Simply because someone is a lesbian does not mean that they will not be objective or professional when reporting the results of studies of homosexuals, any more than someone's being heterosexual means that they will not be objective or professional when reporting the results of studies of heterosexuals. To claim otherwise would be to claim that no one could ever be objective when reporting a study involving sexual orientation. This argument is an ad hominem fallacy because it merely points out that Patterson may have an incentive to incorrectly report the studies she cites - it doesn't raise any issue with regard to whether her results were in fact mistaken. People have incentives to do all sorts of things that they would never actually do. For example, if someone cuts you off in traffic, you may have an incentive to shoot them (the incentive being to discharge your anger), but that doesn't mean you'll actually shoot them. It is very different to claim that someone has a motive to do something. Motives, as defined by Webster's, are something that causes a person to act. So if Patterson had a motive to lie, in Webster's sense of the term, that means she had an incentive to lie that she acted on, and this would discredit her results.

(Example 3) "Who is Sam Brownbeck, and why is he saying all those terrible things about rock lyrics? On Nov. 6, Brownbeck, an ambitious Kansas Republican ... convened a hearing billed as "An Example of Violent Music Lyrics on Youth Behavior and Well Being ..." Brownbeck's subcommittee, which supervises schools and streets in D.C., has much more important work to do, but the senator, who will run again in 1998, is clearly searching for an issue to give him national prominence." - Rolling Stone Magazine

Here, the attack is not directed so much at Brownbeck's personal traits as it is against his plans to run for senator. But again, the fact that Brownbeck is planning a run for senator and might have an incentive to push this issue never touches on the real issue: whether there is a problem with rock lyrics.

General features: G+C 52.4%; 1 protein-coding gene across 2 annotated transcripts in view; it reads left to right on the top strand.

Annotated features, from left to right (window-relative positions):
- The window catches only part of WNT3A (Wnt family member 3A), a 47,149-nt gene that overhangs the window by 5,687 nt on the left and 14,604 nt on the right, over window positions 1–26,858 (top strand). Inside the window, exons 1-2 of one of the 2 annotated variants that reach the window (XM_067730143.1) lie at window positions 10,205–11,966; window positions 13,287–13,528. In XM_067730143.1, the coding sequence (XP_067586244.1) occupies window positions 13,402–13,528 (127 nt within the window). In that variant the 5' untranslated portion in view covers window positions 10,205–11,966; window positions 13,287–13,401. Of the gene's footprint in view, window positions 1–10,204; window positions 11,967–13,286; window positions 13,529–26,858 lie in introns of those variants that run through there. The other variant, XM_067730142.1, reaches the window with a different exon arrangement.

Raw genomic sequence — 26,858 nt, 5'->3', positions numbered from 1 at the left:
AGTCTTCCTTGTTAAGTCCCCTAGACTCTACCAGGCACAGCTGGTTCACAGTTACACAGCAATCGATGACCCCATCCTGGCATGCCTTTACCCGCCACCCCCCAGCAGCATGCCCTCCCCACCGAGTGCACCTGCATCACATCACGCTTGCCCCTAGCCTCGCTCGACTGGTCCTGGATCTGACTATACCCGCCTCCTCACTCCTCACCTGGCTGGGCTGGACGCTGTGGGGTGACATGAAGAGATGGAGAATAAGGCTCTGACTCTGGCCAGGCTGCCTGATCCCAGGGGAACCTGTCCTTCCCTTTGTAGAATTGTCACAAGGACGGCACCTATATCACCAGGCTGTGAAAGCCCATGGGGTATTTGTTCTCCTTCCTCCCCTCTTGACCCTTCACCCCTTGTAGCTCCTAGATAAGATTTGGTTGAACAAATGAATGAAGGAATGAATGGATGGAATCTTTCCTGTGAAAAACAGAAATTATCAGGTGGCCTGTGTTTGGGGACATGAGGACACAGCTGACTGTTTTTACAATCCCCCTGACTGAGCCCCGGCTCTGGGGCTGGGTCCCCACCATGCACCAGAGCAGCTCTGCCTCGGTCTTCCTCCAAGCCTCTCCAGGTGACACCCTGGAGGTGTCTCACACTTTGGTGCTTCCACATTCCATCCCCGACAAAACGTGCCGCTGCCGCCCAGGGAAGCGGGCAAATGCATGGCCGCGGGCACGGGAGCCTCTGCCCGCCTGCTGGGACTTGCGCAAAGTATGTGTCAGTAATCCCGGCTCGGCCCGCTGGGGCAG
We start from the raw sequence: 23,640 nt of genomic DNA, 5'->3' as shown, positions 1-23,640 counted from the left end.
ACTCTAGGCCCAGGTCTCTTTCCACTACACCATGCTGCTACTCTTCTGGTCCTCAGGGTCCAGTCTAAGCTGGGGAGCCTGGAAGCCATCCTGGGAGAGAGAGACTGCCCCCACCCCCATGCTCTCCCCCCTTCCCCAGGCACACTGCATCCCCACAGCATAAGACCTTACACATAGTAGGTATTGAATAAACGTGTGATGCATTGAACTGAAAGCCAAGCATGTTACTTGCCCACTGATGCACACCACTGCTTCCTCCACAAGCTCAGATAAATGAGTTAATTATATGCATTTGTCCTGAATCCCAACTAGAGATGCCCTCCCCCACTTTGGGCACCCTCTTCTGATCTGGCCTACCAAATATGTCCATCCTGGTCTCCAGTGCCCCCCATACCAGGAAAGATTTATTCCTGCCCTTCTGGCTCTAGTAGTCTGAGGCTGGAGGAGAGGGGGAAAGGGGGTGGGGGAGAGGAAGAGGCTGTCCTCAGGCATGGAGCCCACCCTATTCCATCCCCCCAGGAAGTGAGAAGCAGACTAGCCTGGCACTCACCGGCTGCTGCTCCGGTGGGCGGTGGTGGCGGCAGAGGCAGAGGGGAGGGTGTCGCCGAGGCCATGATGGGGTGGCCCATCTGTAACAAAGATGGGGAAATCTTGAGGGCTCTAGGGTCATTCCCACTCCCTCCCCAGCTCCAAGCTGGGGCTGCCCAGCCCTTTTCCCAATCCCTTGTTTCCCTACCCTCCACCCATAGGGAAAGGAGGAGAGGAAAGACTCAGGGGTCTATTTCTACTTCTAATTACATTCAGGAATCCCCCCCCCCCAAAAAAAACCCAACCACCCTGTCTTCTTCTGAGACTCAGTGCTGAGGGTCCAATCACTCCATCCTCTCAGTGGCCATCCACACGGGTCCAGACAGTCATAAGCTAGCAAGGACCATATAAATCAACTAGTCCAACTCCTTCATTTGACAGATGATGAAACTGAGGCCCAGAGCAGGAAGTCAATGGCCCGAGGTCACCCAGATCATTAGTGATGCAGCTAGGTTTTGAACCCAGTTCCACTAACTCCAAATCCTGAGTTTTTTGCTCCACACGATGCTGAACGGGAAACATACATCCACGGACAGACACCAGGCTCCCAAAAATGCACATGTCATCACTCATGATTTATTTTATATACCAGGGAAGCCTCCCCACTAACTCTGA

(Example 4) Jack: You should stop smoking - it's bad for you.
Jill: Look who's talking! You smoke three packs a day!

Jack's reasoning is perfectly good, while Jill commits the fallacy. Jack is being hypocritical, but that does not mean that what he says is false. Pointing out that someone is being hypocritical often seems like a persuasive refutation of what they've said, but regardless of whether Jack is a hypocrite, what he is saying is obviously true.

(Example 5) Representative Gutierrez of Illinois, arguing in Congress on July 11, 1996, replying to Republicans arguing in favor of the "Defense of Marriage Act", a bill stipulating that 'marriage' be defined as being between a man and a woman only, excluding homosexual marriages: "I now realize that my friends on the other side of the aisle aren't the least bit serious when they talk about how important it is for the federal government not to interfere in the lives of our people. I understand that they are just kidding - just teasing us - when they stress the importance of taking power out of Washington and giving it to local officials. And now I know that their biggest joke of all is that old line about family values - all that talk about encouraging people to care about and be committed to each other."

This example is more subtle, but again, what Gutierrez is doing is accusing his opponents of being hypocritical, rather than addressing the issues of hand. Thus, he commits an ad hominem fallacy.

b. Fallacy of False Cause